32 Facts About Beau Brummell


George Bryan "Beau" Brummell was an important figure in Regency England, and for many years he was the arbiter of British men's fashion.


Beau Brummell was remembered afterwards as the preeminent example of the dandy, and a whole literature was founded upon his manner and witty sayings, which have persisted until today.


Beau Brummell's name is still associated with style and good looks and has been given to a variety of modern products to suggest their high quality.


The family had achieved middle class status, but William Beau Brummell was ambitious for his son George to become a gentleman, and he was raised with that understanding.


Beau Brummell was educated at Eton College and made his precocious mark on fashion when he not only modernised the white stock, or cravat, that was the mark of the "Eton boy", but added a gold buckle to it.


Beau Brummell progressed to Oxford University, where, by his own example, he made cotton stockings and dingy cravats fall out of favour.


Beau Brummell left the university after only a year at age sixteen.


Beau Brummell's father died in 1795, by which time Brummell had been promoted to lieutenant.


For such a junior officer, Beau Brummell took the regiment by storm, fascinating the Prince,.


Beau Brummell was allowed to miss parade, shirk his duties and, in essence, do just as he pleased.


Beau Brummell became a noted figure in fashion and adopted a habit of dress that rejected overly ornate clothes in favour of understated but perfectly fitted and tailored bespoke garments.


Above all, Beau Brummell favoured immaculate shirt linen and an elaborately knotted cravat.


Beau Brummell put into practice the principles of harmony of shape and contrast of colours with such a pleasing result that men of superior rank sought his opinion on their own dress.


Beau Brummell examined his Grace with the cool impertinence which was his Grace's due.


Enthralled, the Prince would spend hours in Beau Brummell's dressing room, witnessing the progress of his friend's lengthy morning toilette.


Beau Brummell did play a single first-class match for Hampshire at Lord's Old Ground in 1807 against an early all-England cricket team.


Beau Brummell made scores of 23 and 3 on that occasion, leaving him with a career batting average of 13.00.


Beau Brummell found it increasingly difficult to maintain his lifestyle as his spending continued over time, but his prominent position in society allowed him to float a line of credit.


Beau Brummell became an anomalous favourite, flourishing without a patron, influencing fashion and courted by a large segment of society.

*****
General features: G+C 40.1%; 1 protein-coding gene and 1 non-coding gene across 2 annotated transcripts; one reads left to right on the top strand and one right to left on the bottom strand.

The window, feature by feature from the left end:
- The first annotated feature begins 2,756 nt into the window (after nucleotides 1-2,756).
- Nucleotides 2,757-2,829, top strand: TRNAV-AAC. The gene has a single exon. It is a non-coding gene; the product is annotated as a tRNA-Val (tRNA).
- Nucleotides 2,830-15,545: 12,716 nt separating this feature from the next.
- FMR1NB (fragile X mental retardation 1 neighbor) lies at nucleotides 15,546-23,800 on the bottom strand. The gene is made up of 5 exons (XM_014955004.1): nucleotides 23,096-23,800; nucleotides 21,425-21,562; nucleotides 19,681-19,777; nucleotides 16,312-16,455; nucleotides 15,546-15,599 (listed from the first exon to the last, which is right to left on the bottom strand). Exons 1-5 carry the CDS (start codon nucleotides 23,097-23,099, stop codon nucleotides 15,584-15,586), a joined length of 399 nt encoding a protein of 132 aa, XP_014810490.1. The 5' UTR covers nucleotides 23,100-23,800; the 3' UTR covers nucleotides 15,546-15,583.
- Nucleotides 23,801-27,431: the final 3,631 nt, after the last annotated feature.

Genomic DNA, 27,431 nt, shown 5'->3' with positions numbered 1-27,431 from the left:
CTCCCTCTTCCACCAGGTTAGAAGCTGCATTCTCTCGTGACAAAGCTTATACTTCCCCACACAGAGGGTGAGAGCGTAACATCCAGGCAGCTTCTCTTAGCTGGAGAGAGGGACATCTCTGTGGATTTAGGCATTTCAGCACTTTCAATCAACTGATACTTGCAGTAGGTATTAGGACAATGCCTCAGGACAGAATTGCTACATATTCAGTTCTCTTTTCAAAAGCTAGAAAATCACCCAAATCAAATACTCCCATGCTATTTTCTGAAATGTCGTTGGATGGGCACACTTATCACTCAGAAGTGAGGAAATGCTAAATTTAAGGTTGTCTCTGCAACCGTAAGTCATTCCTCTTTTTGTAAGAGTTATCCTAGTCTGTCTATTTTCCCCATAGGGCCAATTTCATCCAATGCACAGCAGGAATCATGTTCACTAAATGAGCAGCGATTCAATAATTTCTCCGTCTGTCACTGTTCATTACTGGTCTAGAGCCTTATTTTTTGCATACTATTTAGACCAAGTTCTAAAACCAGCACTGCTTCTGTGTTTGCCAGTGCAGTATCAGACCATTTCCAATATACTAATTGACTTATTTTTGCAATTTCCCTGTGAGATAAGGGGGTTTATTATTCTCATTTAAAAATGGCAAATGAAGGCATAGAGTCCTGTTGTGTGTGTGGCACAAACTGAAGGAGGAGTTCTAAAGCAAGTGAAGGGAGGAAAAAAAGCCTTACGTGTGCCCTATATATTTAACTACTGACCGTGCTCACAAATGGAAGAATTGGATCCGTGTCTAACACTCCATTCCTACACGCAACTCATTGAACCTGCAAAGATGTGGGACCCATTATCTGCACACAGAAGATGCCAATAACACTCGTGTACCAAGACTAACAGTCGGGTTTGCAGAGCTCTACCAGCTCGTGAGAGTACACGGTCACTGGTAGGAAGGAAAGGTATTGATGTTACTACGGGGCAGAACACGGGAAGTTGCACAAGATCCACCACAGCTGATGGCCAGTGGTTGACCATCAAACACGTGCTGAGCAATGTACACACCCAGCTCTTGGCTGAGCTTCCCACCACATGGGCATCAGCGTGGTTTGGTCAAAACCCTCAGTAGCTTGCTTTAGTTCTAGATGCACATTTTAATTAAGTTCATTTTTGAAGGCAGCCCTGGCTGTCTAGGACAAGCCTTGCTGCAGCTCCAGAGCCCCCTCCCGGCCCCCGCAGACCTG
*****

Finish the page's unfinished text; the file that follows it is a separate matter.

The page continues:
In 1816, Beau Brummell, owing thousands of pounds, fled to France to escape debtor's prison.


Beau Brummell was ostracized from his social circle and soon found refuge in France.


Beau Brummell lived the remainder of his life in French exile, spending ten years in Calais without an official passport, before acquiring an appointment to the consulate at Caen in 1830 through the influence of Lord Alvanley and the Duke of Beaufort.


Beau Brummell had made it in the hope of being appointed to a more remunerative position elsewhere to regain some influence, but no new position was forthcoming, much to his detriment.


In 1840, Beau Brummell died at the age of 61, penniless and insane from syphilis, at Le Bon Sauveur Asylum on the outskirts of Caen.


Beau Brummell appears at length in The Memoirs of Harriette Wilson, Written by Herself, as a former suitor of Harriette Wilson's friend Julia.


Beau Brummell possessed a sort of quaint, dry humour, not amounting to anything like wit; indeed, he said nothing which would bear repetition; but his affected manners and little absurdities amused for the moment.


In France, there was the influential essay of Jules Amedee Barbey d'Aurevilly, "On Dandyism and George Beau Brummell", which seeks to define the essence of dandyism through a study of his career and opinions.


Beau Brummell's character served as foundation for depiction of fictional dandies.


Beau Brummell appeared under his own name as a character in Arthur Conan Doyle's 1896 historical novel Rodney Stone.


Beau Brummell is referred to, or figures as a minor character, in the work of later writers of this genre.


In 1931, there was a French three-act operetta, Beau Brummell, composed by Reynaldo Hahn to a libretto by Rip and Robert Dieudonne.


Beau Brummell's name became associated with style and good looks, and was therefore borrowed for a variety of products or alluded to in songs and poetry.